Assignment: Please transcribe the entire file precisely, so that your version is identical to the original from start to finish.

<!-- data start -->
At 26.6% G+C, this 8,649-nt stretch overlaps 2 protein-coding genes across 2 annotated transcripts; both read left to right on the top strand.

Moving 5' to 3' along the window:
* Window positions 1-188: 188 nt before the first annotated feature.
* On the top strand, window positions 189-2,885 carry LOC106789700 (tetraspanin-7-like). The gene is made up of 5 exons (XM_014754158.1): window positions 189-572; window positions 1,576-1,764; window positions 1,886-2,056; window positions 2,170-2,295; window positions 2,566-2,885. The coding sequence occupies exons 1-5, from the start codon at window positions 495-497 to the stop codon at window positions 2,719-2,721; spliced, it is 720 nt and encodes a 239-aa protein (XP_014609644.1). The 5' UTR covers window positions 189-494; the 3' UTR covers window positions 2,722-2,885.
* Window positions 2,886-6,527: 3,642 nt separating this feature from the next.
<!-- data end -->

At 26.6% G+C, this 8,649-nt stretch overlaps 2 protein-coding genes across 2 annotated transcripts; both read left to right on the top strand.

Moving 5' to 3' along the window:
* Window positions 1-188: 188 nt before the first annotated feature.
* On the top strand, window positions 189-2,885 carry LOC106789700 (tetraspanin-7-like). The gene is made up of 5 exons (XM_014754158.1): window positions 189-572; window positions 1,576-1,764; window positions 1,886-2,056; window positions 2,170-2,295; window positions 2,566-2,885. The coding sequence occupies exons 1-5, from the start codon at window positions 495-497 to the stop codon at window positions 2,719-2,721; spliced, it is 720 nt and encodes a 239-aa protein (XP_014609644.1). The 5' UTR covers window positions 189-494; the 3' UTR covers window positions 2,722-2,885.
* Window positions 2,886-6,527: 3,642 nt separating this feature from the next.